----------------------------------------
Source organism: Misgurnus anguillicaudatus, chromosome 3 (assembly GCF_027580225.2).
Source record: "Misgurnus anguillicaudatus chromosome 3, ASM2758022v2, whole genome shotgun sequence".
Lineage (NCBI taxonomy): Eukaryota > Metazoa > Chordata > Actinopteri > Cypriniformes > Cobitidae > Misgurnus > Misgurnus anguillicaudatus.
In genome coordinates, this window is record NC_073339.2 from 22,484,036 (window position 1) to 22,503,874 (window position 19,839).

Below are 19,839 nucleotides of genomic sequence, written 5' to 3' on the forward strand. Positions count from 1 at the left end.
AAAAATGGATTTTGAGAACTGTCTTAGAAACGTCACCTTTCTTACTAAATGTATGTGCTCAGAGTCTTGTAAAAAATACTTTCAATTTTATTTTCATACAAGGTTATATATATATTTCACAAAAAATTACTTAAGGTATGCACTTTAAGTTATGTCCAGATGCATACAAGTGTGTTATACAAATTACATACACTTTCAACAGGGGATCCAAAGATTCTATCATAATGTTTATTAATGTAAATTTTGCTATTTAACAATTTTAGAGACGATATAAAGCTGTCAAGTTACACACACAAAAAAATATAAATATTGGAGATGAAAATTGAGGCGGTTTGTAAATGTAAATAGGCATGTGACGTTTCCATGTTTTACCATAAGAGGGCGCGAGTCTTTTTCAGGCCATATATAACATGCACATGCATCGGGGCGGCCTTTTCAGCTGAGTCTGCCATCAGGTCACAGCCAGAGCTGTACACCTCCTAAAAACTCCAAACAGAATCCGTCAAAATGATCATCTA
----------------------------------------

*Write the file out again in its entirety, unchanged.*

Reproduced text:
Source organism: Misgurnus anguillicaudatus, chromosome 3 (assembly GCF_027580225.2).
Source record: "Misgurnus anguillicaudatus chromosome 3, ASM2758022v2, whole genome shotgun sequence".
Lineage (NCBI taxonomy): Eukaryota > Metazoa > Chordata > Actinopteri > Cypriniformes > Cobitidae > Misgurnus > Misgurnus anguillicaudatus.
In genome coordinates, this window is record NC_073339.2 from 22,484,036 (window position 1) to 22,503,874 (window position 19,839).

Below are 19,839 nucleotides of genomic sequence, written 5' to 3' on the forward strand. Positions count from 1 at the left end.
AAAAATGGATTTTGAGAACTGTCTTAGAAACGTCACCTTTCTTACTAAATGTATGTGCTCAGAGTCTTGTAAAAAATACTTTCAATTTTATTTTCATACAAGGTTATATATATATTTCACAAAAAATTACTTAAGGTATGCACTTTAAGTTATGTCCAGATGCATACAAGTGTGTTATACAAATTACATACACTTTCAACAGGGGATCCAAAGATTCTATCATAATGTTTATTAATGTAAATTTTGCTATTTAACAATTTTAGAGACGATATAAAGCTGTCAAGTTACACACACAAAAAAATATAAATATTGGAGATGAAAATTGAGGCGGTTTGTAAATGTAAATAGGCATGTGACGTTTCCATGTTTTACCATAAGAGGGCGCGAGTCTTTTTCAGGCCATATATAACATGCACATGCATCGGGGCGGCCTTTTCAGCTGAGTCTGCCATCAGGTCACAGCCAGAGCTGTACACCTCCTAAAAACTCCAAACAGAATCCGTCAAAATGATCATCTA